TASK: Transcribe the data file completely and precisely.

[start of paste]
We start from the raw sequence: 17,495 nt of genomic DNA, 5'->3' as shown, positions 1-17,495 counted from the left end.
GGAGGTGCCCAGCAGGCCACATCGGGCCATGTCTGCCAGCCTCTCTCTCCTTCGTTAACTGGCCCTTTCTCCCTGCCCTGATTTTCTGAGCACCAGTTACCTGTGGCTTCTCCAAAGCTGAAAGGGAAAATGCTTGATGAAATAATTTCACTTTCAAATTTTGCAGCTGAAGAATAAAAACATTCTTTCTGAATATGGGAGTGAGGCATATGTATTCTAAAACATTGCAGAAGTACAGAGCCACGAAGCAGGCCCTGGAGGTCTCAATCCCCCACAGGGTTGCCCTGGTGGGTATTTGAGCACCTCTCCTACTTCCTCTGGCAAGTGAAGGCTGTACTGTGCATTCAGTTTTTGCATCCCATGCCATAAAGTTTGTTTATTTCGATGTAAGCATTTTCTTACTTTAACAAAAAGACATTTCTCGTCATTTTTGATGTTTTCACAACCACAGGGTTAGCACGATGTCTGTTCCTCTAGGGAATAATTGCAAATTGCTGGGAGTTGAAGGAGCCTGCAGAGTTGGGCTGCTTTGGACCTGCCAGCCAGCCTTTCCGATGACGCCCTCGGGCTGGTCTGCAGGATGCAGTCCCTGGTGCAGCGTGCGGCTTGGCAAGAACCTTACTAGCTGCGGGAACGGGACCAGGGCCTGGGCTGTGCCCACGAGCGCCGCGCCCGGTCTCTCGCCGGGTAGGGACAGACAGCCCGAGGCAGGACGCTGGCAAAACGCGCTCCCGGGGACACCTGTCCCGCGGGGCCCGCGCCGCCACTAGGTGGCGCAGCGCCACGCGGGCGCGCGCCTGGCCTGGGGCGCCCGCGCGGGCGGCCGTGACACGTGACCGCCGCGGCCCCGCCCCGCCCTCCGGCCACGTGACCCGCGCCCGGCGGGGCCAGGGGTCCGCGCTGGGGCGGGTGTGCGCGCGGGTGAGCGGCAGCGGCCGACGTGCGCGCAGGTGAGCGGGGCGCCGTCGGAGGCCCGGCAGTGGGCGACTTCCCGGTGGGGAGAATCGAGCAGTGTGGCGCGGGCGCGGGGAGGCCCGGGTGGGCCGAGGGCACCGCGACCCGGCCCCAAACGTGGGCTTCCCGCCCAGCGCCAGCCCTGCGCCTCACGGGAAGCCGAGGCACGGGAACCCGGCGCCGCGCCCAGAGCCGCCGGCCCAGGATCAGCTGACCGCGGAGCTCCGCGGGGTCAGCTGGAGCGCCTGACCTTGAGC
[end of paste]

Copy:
We start from the raw sequence: 17,495 nt of genomic DNA, 5'->3' as shown, positions 1-17,495 counted from the left end.
GGAGGTGCCCAGCAGGCCACATCGGGCCATGTCTGCCAGCCTCTCTCTCCTTCGTTAACTGGCCCTTTCTCCCTGCCCTGATTTTCTGAGCACCAGTTACCTGTGGCTTCTCCAAAGCTGAAAGGGAAAATGCTTGATGAAATAATTTCACTTTCAAATTTTGCAGCTGAAGAATAAAAACATTCTTTCTGAATATGGGAGTGAGGCATATGTATTCTAAAACATTGCAGAAGTACAGAGCCACGAAGCAGGCCCTGGAGGTCTCAATCCCCCACAGGGTTGCCCTGGTGGGTATTTGAGCACCTCTCCTACTTCCTCTGGCAAGTGAAGGCTGTACTGTGCATTCAGTTTTTGCATCCCATGCCATAAAGTTTGTTTATTTCGATGTAAGCATTTTCTTACTTTAACAAAAAGACATTTCTCGTCATTTTTGATGTTTTCACAACCACAGGGTTAGCACGATGTCTGTTCCTCTAGGGAATAATTGCAAATTGCTGGGAGTTGAAGGAGCCTGCAGAGTTGGGCTGCTTTGGACCTGCCAGCCAGCCTTTCCGATGACGCCCTCGGGCTGGTCTGCAGGATGCAGTCCCTGGTGCAGCGTGCGGCTTGGCAAGAACCTTACTAGCTGCGGGAACGGGACCAGGGCCTGGGCTGTGCCCACGAGCGCCGCGCCCGGTCTCTCGCCGGGTAGGGACAGACAGCCCGAGGCAGGACGCTGGCAAAACGCGCTCCCGGGGACACCTGTCCCGCGGGGCCCGCGCCGCCACTAGGTGGCGCAGCGCCACGCGGGCGCGCGCCTGGCCTGGGGCGCCCGCGCGGGCGGCCGTGACACGTGACCGCCGCGGCCCCGCCCCGCCCTCCGGCCACGTGACCCGCGCCCGGCGGGGCCAGGGGTCCGCGCTGGGGCGGGTGTGCGCGCGGGTGAGCGGCAGCGGCCGACGTGCGCGCAGGTGAGCGGGGCGCCGTCGGAGGCCCGGCAGTGGGCGACTTCCCGGTGGGGAGAATCGAGCAGTGTGGCGCGGGCGCGGGGAGGCCCGGGTGGGCCGAGGGCACCGCGACCCGGCCCCAAACGTGGGCTTCCCGCCCAGCGCCAGCCCTGCGCCTCACGGGAAGCCGAGGCACGGGAACCCGGCGCCGCGCCCAGAGCCGCCGGCCCAGGATCAGCTGACCGCGGAGCTCCGCGGGGTCAGCTGGAGCGCCTGACCTTGAGC